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Apple Discovers Security Vulnerability in Majority of its Devices

News about emergency updates from Apple to address the Pegasus spyware threat is spreading all over the Internet. The exploit was captured by spyware researchers at the University of Toronto’s Citizen Lab.

 

Pegasus is a powerful piece of malware designed to spy on users. In the case of an attack, a user’s device accepts and processes an unusually compiled file, which interferes with the state of the system and allows hackers to run arbitrary code.

 

It is publicly known that Pegasus was developed by NSO Group, a firm that creates software for the intelligence services of various countries. The firm allegedly purchases zero-day exploits, which mean executable code capable of exploiting system vulnerabilities, and adds value by developing methods and strategies how to use it. Thus, the customer receives an executable code and action plan. This would be the expected business model for a vendor of such “solutions”, since detecting zero-day vulnerabilities and developing ways of exploiting them by yourself would cost a fortune and be too resource-intensive.

 

On September 13, Apple released an unscheduled update that fixed some vulnerabilities, although the Pegasus exploit was not mentioned. Nevertheless, the company claims to have provided a fix for “Processing maliciously crafted .pdf file that may lead to arbitrary code execution”, with indirect evidence suggesting a correlation with the exploit reported by Citizen Lab researchers.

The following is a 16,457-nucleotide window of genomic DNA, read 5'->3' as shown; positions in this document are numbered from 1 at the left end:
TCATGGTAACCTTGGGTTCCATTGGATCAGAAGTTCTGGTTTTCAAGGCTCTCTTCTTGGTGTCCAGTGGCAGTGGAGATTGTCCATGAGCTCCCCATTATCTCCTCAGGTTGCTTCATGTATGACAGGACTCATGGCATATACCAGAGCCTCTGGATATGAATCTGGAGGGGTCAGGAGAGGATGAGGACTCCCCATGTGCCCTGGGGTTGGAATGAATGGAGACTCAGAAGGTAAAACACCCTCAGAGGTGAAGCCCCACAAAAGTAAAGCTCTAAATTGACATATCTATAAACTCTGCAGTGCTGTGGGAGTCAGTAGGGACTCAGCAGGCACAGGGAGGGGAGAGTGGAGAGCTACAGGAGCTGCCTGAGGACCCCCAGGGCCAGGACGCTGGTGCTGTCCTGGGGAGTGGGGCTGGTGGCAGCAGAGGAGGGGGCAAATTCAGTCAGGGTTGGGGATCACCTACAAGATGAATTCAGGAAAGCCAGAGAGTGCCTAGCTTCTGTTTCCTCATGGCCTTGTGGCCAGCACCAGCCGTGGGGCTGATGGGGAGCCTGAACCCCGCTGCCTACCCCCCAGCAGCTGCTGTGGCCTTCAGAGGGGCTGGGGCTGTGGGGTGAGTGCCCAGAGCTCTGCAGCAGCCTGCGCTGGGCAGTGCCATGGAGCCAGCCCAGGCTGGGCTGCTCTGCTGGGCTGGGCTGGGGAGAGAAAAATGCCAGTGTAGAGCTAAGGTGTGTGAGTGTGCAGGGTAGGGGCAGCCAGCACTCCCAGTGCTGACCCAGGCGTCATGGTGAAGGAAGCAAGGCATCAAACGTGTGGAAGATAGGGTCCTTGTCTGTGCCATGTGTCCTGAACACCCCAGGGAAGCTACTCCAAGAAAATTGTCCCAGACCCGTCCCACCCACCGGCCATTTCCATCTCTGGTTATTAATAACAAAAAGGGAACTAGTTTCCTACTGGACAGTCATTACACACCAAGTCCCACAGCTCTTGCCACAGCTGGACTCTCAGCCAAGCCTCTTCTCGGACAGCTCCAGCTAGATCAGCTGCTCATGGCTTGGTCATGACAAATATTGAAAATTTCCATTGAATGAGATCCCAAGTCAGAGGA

Although iOS is considered to be much more secure than Android, it is still exposed to zero-day threats. However, descriptions of these are only available to a chosen few, and exploits cost far more than those for Android.

 

Discovering this exploit represents mixed news for average users. While the detection of the dangerous vulnerability is of concern, the fact it is no longer a threat is reassuring. Now, it is important to install the most recent security updates and remember that we may be exposed to other, as yet undetected, zero-day exploits. Developers around the globe are therefore doing their best to minimize the risk of such vulnerabilities.

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